The Supreme Court of the United States will soon decide whether universities can continue to use affirmative action in their application processes and an amicus brief co-authored by Tiffany Atkins L’11 has raised the associate professor of law’s national profile on the legal debate.
Two cases now before the Supreme Court of the United States – one involving Harvard, the other the University of North Carolina at Chapel Hill – may radically alter the way colleges and universities use race as a consideration in admissions.
And as national media and advocacy organizations have followed the debate, they have turned to Elon Law’s Tiffany Atkins L’11 as a resource for explaining the history of affirmative action and the broader implications for students from underrepresented groups on college campuses.
The associate professor of law at Elon University School of Law spoke with FOX News Digital for a national story published on the eve of oral arguments in appeals brought by Students for Fair Admissions, Inc., which asked the Supreme Court to overturn past rulings that have expressly permitted the use of race as one factor in admissions as a “compelling state interest.”
In “What’s at stake as the Supreme Court considers banning race in college admissions: ‘Basic fairness’,” Atkins notes how a ruling that overturns the use of race could have consequences well beyond college admissions. It would potentially affect the diversity of all professions through a “domino effect” of the new interpretation of the Fourteenth Amendment.
“From my perspective as a law professor and a lawyer, this is important because it affects the students that I teach, the conversations that we have, the richness of the conversation in the classroom,” Atkins said.
Atkins served as a source for FOX News Digital – and as a plenary panel participant at a recent conference hosted by Society of American Law Teachers – in part because of her leadership role in co-authoring an amicus brief in support of Harvard and UNC, filed on behalf of dozens of Black women law scholars.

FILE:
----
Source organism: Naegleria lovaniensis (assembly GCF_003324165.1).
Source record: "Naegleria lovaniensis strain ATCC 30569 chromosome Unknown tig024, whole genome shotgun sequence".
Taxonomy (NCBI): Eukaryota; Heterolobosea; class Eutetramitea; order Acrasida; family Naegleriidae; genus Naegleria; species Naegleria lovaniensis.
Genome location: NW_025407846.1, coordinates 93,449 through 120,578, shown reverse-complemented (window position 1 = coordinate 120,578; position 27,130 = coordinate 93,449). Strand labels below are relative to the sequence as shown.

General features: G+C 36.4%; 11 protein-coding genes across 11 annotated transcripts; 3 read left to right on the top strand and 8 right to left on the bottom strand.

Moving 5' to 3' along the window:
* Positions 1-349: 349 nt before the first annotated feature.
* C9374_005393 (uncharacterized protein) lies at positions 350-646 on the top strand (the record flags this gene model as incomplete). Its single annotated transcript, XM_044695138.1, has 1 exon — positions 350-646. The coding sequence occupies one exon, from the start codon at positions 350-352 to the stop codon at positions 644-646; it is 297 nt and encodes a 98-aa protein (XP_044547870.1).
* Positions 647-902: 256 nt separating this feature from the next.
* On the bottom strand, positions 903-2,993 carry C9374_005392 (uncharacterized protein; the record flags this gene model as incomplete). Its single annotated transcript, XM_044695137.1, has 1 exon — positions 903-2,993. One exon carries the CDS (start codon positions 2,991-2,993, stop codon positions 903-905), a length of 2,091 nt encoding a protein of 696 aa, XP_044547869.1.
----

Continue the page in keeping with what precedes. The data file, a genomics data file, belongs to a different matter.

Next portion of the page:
Atkins filed the brief in August with Jeffrey Then, Elizabeth Slater, Raymond P. Tolentino, Joshua Matz, and Nabihah Maqbool of Kaplan Hecker & Fink LLP.
“Eliminating race-conscious admissions programs would have devastating consequences,” the brief states. “Preventing schools from adopting such programs will exacerbate existing racial disparities in our colleges, universities, graduate schools, and professions. It will create unfair disadvantages for applicants of color who seek entry into those educational institutions. And if justified based on the so-called “mismatch” theory, it would reinscribe racist theories about the inadequacy of Black students and other students of color into the fabric of our law.
“Race-conscious programs are a proven, constitutional method to ensure that Black students and other students of color are fairly represented in our educational system and social institutions. Such programs are not inimical to equality; they are necessary to achieve it.”
Atkins graduated from Elon Law in 2011 as the recipient of the David Gergen Award for Leadership and Professionalism. She taught in the Legal Method & Communication Program from 2016-2018 before rejoining the Elon Law faculty during the 2019-2020 academic year.
Atkins was recently selected as Elon Law’s inaugural Dean’s Faculty Fellow for Equity & Inclusion and is a member of the Board of Governors of the Society of American Law Teachers, a community of law teachers, law school administrators, librarians, academic support experts, students, and affiliates “working for more than 40 years to improve the legal profession, the law academy and expand the power of law to under-served communities.”
Prior to her entry into legal education, Atkins worked for several years in Greensboro at Legal Aid of North Carolina. She is a graduate of UNC Greensboro’s Political Science and African-American Studies programs.